You also say it was a simple letter; however, without details knowing what all was included in the CP2000, we can't tell you if it was straight forward or not.  If it was for an allocation of wages etc, it may not have been a boilerplate letter needed.  What if it took him two hours to review and compile the information to be sent to the IRS.  My bill would be at my hourly rate to do so if they were not my client.

As many of the others said it depends. I review letters at no charge but may charge accordingly for additional work. However, I discuss that at the time of engagement and send out my engagement letter for such work.

@Robert M.   I guess if you don't want to use that accountant anymore..

really depends on the size and value of your business..  something like that I would not expect my accountant to bill me for... 3 to 5 meetings a year to discuss strategy he does not bill me for. however we have a 20 plus year relationship and a 20 to 30k a year account and when my credit lines at my local bank exceed certain limit then I have to have reviewed financials.. etc etc.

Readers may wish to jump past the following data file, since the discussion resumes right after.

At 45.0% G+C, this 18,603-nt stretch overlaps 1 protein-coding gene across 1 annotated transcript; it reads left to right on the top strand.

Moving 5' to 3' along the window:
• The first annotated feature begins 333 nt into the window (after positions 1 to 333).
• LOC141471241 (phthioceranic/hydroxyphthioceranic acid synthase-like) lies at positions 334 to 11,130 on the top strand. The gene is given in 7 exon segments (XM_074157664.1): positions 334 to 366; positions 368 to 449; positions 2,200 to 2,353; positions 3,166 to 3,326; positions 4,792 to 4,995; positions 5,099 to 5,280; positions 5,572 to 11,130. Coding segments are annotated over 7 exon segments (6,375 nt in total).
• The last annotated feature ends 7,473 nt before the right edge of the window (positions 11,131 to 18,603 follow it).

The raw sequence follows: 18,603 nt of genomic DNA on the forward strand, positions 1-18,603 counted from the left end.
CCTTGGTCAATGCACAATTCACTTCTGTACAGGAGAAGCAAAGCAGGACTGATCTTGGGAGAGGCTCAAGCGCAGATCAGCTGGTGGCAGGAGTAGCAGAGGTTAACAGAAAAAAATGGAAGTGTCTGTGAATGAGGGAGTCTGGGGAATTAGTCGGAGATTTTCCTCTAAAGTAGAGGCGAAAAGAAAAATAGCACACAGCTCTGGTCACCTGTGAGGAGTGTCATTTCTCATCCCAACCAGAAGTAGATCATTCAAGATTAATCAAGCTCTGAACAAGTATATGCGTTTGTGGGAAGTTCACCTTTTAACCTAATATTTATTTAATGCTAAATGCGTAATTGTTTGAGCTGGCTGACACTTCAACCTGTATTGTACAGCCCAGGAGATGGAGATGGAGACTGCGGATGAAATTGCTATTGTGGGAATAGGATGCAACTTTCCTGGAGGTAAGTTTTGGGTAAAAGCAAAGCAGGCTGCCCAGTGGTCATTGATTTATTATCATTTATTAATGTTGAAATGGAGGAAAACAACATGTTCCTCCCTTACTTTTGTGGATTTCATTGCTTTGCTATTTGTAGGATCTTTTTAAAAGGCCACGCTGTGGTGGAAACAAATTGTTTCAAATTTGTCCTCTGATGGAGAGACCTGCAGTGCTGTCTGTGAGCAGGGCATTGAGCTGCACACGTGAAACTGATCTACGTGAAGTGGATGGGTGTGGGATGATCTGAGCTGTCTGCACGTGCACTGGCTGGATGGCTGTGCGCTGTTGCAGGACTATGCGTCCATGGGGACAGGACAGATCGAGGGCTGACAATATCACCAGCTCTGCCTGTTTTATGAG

but if your just a one tax return dude then its fair to pay for their time.

Originally posted by @Brandon Hall :

@Robert M. in that I'd call them and ask what process they underwent to prepare that letter. It may not have been as simple as we think.

But again, the relationship is dictated by your engagement letter. If this is outlined in your engagement letter that you signed, you may be out of luck.

I'm right there with Brandon on this.

Originally posted by @Jay Hinrichs :

@Robert M.   I guess if you don't want to use that accountant anymore..

really depends on the size and value of your business..  something like that I would not expect my accountant to bill me for... 3 to 5 meetings a year to discuss strategy he does not bill me for. however we have a 20 plus year relationship and a 20 to 30k a year account and when my credit lines at my local bank exceed certain limit then I have to have reviewed financials.. etc etc.

but if your just a one tax return dude then its fair to pay for their time.

 Agreed completely.

If there had been a real issue I would not have been happy paying him.  That is because he should have known their would have been a problem before filing the return.

In this case, it seems like it was just a simple request for clarification.  They are common in complex returns.  It is not always a sign that he did anything at all substandard.